In a widely-expected move, the Federal Reserve cut interest rates this week, but the amount and the message disappointed financial markets.  Stocks dropped after Fed chief Jerome Powell cut interest rates by a quarter point but implied that this might be a one-and-done deal instead of the first of several such cuts.  Markets were apparently hoping for a more aggressive monetary-easing campaign. Instead, Fed Chairman Jerome Powell described the interest-rate cut, the first since the 2008 financial crisis, as a “mid-cycle adjustment” that will hopefully get the economy going again.  In addition, Powell stated he didn't see the cut as the “beginning of a lengthy cutting cycle.” Markets sensed the Fed was less dovish than hoped as soon as the statement was announced, but dropped sharply once Powell rejected a large amount of easing. The Fed also said it was ending the program to shrink its balance sheet, known as quantitative tightening, on Aug. 1--two months earlier than planned.

Confidence among the nation’s consumers surged to a nearly 18-year high, the Conference board reported this week.  The board’s consumer confidence index jumped 11.4 points to 135.7 in July, blowing away economists’ forecasts for a reading of 126.  Confidence took a dive in June after trade talks with China hit an impasse and President Trump threatened to apply tariffs to all Mexican exports in a dispute over security at the Southern border.  In the details, the present situation index, a measure of how consumers view the economy right now, rose to 170.9 from 164.3. Another index that asks consumers their views of the future also advanced.  Both indexes are near the highest levels of the current economic expansion that began in mid-2009. Lynn Franco, director of economic indicators at the board stated, “These high levels of confidence should continue to support robust spending in the near-term despite slower growth in GDP.”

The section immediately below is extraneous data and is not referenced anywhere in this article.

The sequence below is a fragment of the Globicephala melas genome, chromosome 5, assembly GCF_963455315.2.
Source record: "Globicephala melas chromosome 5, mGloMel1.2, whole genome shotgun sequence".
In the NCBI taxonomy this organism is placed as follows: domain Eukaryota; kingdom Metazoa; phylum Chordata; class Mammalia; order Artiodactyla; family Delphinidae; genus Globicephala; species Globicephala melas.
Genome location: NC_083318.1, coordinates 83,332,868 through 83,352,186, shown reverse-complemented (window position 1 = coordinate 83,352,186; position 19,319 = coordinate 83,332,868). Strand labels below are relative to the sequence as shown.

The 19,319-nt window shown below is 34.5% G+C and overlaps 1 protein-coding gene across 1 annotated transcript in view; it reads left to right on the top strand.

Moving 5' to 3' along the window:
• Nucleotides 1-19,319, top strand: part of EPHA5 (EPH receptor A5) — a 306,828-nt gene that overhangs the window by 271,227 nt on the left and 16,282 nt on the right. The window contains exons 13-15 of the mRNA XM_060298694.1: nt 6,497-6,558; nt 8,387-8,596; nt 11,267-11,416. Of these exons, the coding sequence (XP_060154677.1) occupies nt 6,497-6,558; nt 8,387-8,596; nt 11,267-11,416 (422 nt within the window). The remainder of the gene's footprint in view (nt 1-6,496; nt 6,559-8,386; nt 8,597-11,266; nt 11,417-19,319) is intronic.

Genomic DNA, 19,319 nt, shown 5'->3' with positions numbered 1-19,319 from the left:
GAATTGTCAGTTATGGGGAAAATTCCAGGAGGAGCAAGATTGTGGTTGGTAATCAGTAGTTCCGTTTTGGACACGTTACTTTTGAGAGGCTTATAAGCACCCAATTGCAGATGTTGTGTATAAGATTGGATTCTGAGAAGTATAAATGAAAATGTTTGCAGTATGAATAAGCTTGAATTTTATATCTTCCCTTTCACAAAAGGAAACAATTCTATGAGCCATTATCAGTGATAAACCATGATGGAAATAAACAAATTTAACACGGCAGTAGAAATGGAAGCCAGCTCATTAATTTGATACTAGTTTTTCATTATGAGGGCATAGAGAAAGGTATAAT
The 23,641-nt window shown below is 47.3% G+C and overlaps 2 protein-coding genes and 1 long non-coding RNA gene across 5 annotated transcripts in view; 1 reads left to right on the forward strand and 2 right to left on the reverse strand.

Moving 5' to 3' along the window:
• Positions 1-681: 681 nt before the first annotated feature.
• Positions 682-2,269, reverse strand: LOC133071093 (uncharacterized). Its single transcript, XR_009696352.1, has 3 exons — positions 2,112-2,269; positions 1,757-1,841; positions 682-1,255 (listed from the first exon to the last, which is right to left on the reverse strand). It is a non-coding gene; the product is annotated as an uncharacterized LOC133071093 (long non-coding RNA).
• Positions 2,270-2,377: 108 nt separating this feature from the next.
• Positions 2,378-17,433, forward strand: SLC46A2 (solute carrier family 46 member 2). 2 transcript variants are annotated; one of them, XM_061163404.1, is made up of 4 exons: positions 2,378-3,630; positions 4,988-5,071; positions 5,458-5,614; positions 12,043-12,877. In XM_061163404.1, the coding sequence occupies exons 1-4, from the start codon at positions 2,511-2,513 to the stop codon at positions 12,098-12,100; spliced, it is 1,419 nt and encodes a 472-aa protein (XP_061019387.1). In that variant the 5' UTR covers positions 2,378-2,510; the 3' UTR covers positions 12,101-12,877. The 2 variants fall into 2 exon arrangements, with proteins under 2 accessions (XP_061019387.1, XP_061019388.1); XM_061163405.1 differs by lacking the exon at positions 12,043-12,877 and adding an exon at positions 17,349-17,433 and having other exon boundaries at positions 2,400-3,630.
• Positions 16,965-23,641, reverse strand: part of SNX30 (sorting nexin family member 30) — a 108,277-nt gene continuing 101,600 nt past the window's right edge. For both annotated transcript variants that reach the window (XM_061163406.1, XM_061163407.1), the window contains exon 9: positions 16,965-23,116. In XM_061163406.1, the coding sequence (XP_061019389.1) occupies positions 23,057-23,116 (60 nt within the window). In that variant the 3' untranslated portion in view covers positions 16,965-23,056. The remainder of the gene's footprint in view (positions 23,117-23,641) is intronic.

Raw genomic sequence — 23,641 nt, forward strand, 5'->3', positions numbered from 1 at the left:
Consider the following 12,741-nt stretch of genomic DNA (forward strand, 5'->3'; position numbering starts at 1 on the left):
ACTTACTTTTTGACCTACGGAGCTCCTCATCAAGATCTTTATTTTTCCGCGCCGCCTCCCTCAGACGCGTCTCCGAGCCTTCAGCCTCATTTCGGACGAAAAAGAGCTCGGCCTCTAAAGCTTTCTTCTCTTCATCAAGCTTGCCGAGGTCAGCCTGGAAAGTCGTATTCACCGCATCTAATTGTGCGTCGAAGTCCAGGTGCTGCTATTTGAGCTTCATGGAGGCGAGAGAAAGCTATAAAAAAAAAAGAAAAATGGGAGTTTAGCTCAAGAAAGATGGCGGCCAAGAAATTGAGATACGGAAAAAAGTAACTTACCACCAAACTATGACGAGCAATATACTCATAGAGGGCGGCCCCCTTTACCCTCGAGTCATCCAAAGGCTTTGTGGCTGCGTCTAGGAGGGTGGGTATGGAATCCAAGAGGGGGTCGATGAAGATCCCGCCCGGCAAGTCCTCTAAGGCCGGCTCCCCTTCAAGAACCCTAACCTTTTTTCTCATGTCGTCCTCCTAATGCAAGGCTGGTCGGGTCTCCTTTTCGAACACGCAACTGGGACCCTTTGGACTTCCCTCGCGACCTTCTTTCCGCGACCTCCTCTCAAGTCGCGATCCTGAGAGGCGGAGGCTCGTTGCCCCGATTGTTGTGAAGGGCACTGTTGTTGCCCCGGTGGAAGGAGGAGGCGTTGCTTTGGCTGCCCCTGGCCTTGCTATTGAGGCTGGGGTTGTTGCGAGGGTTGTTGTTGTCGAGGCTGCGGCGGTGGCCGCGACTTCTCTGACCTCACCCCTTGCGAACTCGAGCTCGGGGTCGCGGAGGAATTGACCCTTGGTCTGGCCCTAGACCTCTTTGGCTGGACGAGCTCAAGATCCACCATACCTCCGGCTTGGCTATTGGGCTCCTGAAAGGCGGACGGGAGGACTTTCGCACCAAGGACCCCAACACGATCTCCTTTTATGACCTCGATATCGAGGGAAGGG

The University of Michigan reported that the final reading of its consumer-sentiment index for July rose as well, up 0.2 point to 98.4 in July.  Economists had expected a reading of 98.5. The index of consumer expectations rose while that for current conditions fell. Recent surveys have shown the most favorable personal finance expectations since late spring of 2003, but consumers have also begun to take precautionary measures to increase savings and reduce debt.  Attitudes toward buying homes and vehicles have significantly receded from their cyclical peaks despite declining interest rates, the University of Michigan said.

Nathaniel Hoskin

Written by Nathaniel Hoskin